Chimneys more than dirty work

A dicey trip this winter from Portales to Clovis in search of hot vegetables brought back memories of being the 20-something editor in Cherokee Village, an Arkansas retirement/resort community.

One icy day I spotted two tuxedoed men twerking around the chimney of a picture-postcard cabin.

Wendel Sloan

Wendel Sloan

Since the biggest news in that Ozarks hamlet was usually who’d won the duplicate-bridge or dominoes tournament, this was a surefire, front-page feature.

After sliding to the side of the hilly tree-lined road for a chilly interview, the brothers told me they were chimney sweeps. I felt silly since I thought chimney sweeps were cute little birds.

The clean-shaven gentleman said in the old days chimney sweeps wore castoff garments from landed gentry. The rich considered it good luck to give them their clothes.

The good-luck tradition began after a fire leveled London. People became aware that fireplaces were causing house fires, so the practice of sweeping chimneys began.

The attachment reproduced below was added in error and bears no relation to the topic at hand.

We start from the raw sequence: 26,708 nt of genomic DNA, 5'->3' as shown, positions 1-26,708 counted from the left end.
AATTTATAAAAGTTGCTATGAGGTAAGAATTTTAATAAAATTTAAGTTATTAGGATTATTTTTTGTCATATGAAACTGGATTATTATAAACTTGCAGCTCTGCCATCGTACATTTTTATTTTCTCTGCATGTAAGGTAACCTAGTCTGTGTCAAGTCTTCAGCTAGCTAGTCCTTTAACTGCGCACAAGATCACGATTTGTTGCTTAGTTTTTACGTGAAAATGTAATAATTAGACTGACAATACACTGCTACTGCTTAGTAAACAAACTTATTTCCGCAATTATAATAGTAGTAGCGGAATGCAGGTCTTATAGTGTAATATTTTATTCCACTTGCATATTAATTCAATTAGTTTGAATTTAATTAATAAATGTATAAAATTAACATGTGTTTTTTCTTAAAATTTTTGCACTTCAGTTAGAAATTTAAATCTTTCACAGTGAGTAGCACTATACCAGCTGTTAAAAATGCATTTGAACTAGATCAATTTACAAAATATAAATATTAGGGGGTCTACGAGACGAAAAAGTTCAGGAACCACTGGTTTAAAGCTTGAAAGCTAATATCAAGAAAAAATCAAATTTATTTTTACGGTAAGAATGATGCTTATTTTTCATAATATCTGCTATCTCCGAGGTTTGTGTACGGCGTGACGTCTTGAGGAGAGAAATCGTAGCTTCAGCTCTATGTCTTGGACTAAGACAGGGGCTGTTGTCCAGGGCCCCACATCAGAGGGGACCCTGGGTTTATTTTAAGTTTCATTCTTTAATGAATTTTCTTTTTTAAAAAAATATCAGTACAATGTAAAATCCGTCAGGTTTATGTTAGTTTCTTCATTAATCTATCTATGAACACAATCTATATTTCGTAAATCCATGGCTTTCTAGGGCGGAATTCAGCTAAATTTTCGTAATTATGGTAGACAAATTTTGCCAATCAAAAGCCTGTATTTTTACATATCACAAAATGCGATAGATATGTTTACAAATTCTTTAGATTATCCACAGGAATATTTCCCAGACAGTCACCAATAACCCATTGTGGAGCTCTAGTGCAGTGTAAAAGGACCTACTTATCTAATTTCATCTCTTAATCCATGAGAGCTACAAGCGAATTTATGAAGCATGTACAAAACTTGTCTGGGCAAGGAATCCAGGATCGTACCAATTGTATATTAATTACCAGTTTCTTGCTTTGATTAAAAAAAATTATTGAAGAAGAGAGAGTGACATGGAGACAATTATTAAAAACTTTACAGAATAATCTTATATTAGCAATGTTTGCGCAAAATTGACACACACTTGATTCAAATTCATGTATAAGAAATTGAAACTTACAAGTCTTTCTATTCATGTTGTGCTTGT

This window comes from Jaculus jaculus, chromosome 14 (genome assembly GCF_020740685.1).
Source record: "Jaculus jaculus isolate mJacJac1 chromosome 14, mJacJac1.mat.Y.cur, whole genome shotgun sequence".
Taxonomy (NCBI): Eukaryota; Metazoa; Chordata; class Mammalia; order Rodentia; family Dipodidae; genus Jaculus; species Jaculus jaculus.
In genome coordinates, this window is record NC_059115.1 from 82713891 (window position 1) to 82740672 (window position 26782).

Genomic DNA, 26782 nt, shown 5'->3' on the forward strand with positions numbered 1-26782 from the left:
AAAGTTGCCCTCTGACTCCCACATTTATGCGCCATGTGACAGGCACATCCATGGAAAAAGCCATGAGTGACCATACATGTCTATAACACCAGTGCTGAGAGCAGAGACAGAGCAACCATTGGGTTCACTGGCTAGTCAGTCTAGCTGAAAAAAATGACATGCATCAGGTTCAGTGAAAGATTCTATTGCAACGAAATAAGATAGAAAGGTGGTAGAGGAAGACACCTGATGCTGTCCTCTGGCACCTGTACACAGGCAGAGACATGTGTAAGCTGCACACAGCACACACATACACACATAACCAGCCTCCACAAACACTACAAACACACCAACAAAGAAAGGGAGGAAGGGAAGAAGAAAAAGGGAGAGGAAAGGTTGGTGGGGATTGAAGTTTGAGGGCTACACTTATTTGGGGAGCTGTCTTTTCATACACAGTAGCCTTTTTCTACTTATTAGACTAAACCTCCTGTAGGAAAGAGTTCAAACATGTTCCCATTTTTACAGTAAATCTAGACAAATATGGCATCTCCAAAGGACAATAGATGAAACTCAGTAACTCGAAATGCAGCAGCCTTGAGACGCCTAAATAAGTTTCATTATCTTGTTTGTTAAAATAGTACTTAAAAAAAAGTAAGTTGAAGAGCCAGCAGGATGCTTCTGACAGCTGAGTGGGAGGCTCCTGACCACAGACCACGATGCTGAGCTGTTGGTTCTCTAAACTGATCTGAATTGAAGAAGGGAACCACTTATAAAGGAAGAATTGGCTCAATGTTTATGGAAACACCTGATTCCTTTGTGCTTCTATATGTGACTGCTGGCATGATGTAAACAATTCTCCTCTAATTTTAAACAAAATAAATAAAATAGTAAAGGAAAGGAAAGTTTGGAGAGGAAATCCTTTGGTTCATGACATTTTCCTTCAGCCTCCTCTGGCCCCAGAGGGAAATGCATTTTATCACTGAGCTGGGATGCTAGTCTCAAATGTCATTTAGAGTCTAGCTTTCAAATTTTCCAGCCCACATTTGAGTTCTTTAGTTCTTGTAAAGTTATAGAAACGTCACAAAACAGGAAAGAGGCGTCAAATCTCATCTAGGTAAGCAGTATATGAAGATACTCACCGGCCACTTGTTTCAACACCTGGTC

The bearded gentleman told me in those days chimneys were large enough to send small boys up on ladders to sweep them out.

It was a common practice for fathers to sell or indenture their children for this task. Their average age was usually 6 or 7, and their contracts generally ran for seven years.

However, the work was so dangerous many died.

In “The Chimney Sweeper,” William Blake (1757-1827) immortalized them:

… As Tom was a-sleeping he had such a sight! … That thousands of sweepers, Dick, Joe, Ned & Jack … Were all of them lock’d up in coffins of black.

“And by came an Angel who had a bright key … And he open’d the coffins & set them all free …”

In 1938, FDR signed the Fair Labor Standards Act for the U.S. — which also protects minors.

Exceptions are granted for minors employed by parents, newspaper carriers, child actors and farmworkers — who can work unlimited hours and suffer fatalities five times greater than other working youths.


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